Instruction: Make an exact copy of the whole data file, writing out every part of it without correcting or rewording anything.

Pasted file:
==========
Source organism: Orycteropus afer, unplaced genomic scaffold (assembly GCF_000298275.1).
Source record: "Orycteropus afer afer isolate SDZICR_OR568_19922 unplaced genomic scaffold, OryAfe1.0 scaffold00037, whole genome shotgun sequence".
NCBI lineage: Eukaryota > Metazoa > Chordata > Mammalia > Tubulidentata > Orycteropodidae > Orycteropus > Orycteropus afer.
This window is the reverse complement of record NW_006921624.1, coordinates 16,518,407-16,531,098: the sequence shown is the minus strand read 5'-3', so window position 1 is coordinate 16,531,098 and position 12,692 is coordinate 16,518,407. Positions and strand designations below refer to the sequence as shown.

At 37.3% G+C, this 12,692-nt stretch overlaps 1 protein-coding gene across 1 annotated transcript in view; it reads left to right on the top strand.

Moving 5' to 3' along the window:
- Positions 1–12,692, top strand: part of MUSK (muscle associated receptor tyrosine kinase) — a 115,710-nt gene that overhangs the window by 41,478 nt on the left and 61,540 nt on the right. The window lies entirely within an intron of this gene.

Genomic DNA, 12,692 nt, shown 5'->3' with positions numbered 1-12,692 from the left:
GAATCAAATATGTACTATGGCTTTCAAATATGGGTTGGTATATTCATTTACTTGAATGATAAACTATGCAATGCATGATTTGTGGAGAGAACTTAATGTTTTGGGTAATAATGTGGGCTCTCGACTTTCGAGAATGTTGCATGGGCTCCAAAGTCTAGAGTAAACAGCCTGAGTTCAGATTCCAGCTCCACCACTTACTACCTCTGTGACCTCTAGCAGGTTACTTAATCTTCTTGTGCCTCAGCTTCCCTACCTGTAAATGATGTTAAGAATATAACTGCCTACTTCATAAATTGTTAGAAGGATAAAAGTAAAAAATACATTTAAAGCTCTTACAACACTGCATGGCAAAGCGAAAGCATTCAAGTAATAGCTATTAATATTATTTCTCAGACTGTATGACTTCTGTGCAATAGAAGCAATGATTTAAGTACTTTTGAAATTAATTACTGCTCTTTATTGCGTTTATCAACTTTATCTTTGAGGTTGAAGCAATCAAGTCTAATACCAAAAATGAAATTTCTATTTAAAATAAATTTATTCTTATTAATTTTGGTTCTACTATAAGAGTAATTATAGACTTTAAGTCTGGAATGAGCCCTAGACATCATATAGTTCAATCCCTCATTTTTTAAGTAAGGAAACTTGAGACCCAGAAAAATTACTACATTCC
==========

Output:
Source organism: Orycteropus afer, unplaced genomic scaffold (assembly GCF_000298275.1).
Source record: "Orycteropus afer afer isolate SDZICR_OR568_19922 unplaced genomic scaffold, OryAfe1.0 scaffold00037, whole genome shotgun sequence".
NCBI lineage: Eukaryota > Metazoa > Chordata > Mammalia > Tubulidentata > Orycteropodidae > Orycteropus > Orycteropus afer.
This window is the reverse complement of record NW_006921624.1, coordinates 16,518,407-16,531,098: the sequence shown is the minus strand read 5'-3', so window position 1 is coordinate 16,531,098 and position 12,692 is coordinate 16,518,407. Positions and strand designations below refer to the sequence as shown.

At 37.3% G+C, this 12,692-nt stretch overlaps 1 protein-coding gene across 1 annotated transcript in view; it reads left to right on the top strand.

Moving 5' to 3' along the window:
- Positions 1–12,692, top strand: part of MUSK (muscle associated receptor tyrosine kinase) — a 115,710-nt gene that overhangs the window by 41,478 nt on the left and 61,540 nt on the right. The window lies entirely within an intron of this gene.

Genomic DNA, 12,692 nt, shown 5'->3' with positions numbered 1-12,692 from the left:
GAATCAAATATGTACTATGGCTTTCAAATATGGGTTGGTATATTCATTTACTTGAATGATAAACTATGCAATGCATGATTTGTGGAGAGAACTTAATGTTTTGGGTAATAATGTGGGCTCTCGACTTTCGAGAATGTTGCATGGGCTCCAAAGTCTAGAGTAAACAGCCTGAGTTCAGATTCCAGCTCCACCACTTACTACCTCTGTGACCTCTAGCAGGTTACTTAATCTTCTTGTGCCTCAGCTTCCCTACCTGTAAATGATGTTAAGAATATAACTGCCTACTTCATAAATTGTTAGAAGGATAAAAGTAAAAAATACATTTAAAGCTCTTACAACACTGCATGGCAAAGCGAAAGCATTCAAGTAATAGCTATTAATATTATTTCTCAGACTGTATGACTTCTGTGCAATAGAAGCAATGATTTAAGTACTTTTGAAATTAATTACTGCTCTTTATTGCGTTTATCAACTTTATCTTTGAGGTTGAAGCAATCAAGTCTAATACCAAAAATGAAATTTCTATTTAAAATAAATTTATTCTTATTAATTTTGGTTCTACTATAAGAGTAATTATAGACTTTAAGTCTGGAATGAGCCCTAGACATCATATAGTTCAATCCCTCATTTTTTAAGTAAGGAAACTTGAGACCCAGAAAAATTACTACATTCC